Cyber expert: Shoppers who used cards at Target need to exercise caution

December 19, 2013  

WEST LAFAYETTE, Ind. - A top cyberforensics researcher says the Target credit card breach could be more dangerous than initial reports indicate, opening millions of people to significant money loss and identity theft.

Marcus Rogers, director of the Purdue Cyberforensics Lab, encouraged all cardholders who shopped at Target with a credit card during the identified time period to cancel their cards immediately to prevent thieves from potentially using card information to wrack up illicit charges or potentially access bank accounts.

Rogers, a former police investigator, helps police and companies worldwide solve such cybercrimes. He says the scope and timing of the attack indicates the criminals are professionals.

"They knew that striking shortly before Christmas would give them access to the greatest amount of information and pose a security dilemma to any retailer faced with the prospect of millions of cardholders canceling their cards during the busiest shopping week of the year," Rogers said. "Increased buying this season also makes it less likely that cardholders will quickly notice illicit charges."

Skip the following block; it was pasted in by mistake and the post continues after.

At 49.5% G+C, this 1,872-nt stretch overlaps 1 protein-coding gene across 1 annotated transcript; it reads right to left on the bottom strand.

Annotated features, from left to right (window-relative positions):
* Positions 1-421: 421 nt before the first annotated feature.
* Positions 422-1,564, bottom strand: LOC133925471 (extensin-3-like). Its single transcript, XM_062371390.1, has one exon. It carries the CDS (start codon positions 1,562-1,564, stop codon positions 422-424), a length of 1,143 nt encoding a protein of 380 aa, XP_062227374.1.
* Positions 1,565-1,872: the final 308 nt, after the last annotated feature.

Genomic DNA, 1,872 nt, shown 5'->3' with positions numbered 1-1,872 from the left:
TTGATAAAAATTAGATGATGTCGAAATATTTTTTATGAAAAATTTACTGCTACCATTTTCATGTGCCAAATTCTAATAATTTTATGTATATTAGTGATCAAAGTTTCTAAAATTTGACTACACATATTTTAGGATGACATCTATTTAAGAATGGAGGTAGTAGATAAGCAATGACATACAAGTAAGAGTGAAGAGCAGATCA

Rogers says the breach also could have given thieves access to information like birthdays, bank account numbers and emails that would allow them to steal identities and phish for more information from victims.

Rogers, a fellow at the Center for Education and Research in Information Assurance and Security, received the American Academy of Forensic Sciences 2013 Outstanding Research Award for Digital and Multimedia Sciences. He will also receive the academy's 2014 Outstanding Case Study Award for Digital and Multimedia Sciences.

Writer: Jim Schenke, 765-237-7296,

Source: Marcus Rogers,

Related website:
Rogers American Academy of Forensic Sciences award:

Note to Journalists: Marcus Rogers is available in person, and via phone, Skype, ISDN and from studio via Vyvx or satellite. Rogers and the Purdue studio are available for early morning live uplinks. For more information, contact Jim Schenke, Purdue News Service, at 765-237-7296,

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